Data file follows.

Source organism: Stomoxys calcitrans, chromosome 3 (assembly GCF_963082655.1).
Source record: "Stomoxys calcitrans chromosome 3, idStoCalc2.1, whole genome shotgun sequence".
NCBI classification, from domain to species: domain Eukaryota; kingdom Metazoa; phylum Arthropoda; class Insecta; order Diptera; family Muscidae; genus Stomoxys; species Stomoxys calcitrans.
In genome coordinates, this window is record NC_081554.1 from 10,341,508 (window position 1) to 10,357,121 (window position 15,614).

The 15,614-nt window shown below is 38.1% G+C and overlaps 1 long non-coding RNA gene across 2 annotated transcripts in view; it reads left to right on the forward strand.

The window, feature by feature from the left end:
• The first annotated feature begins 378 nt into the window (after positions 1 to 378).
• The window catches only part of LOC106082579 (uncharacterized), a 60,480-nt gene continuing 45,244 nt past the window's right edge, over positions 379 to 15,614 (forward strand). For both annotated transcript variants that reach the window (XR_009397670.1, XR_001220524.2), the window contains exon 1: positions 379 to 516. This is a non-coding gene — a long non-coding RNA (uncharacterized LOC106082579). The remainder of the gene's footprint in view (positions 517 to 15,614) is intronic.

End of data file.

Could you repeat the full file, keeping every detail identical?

Source organism: Stomoxys calcitrans, chromosome 3 (assembly GCF_963082655.1).
Source record: "Stomoxys calcitrans chromosome 3, idStoCalc2.1, whole genome shotgun sequence".
NCBI classification, from domain to species: domain Eukaryota; kingdom Metazoa; phylum Arthropoda; class Insecta; order Diptera; family Muscidae; genus Stomoxys; species Stomoxys calcitrans.
In genome coordinates, this window is record NC_081554.1 from 10,341,508 (window position 1) to 10,357,121 (window position 15,614).

The 15,614-nt window shown below is 38.1% G+C and overlaps 1 long non-coding RNA gene across 2 annotated transcripts in view; it reads left to right on the forward strand.

The window, feature by feature from the left end:
• The first annotated feature begins 378 nt into the window (after positions 1 to 378).
• The window catches only part of LOC106082579 (uncharacterized), a 60,480-nt gene continuing 45,244 nt past the window's right edge, over positions 379 to 15,614 (forward strand). For both annotated transcript variants that reach the window (XR_009397670.1, XR_001220524.2), the window contains exon 1: positions 379 to 516. This is a non-coding gene — a long non-coding RNA (uncharacterized LOC106082579). The remainder of the gene's footprint in view (positions 517 to 15,614) is intronic.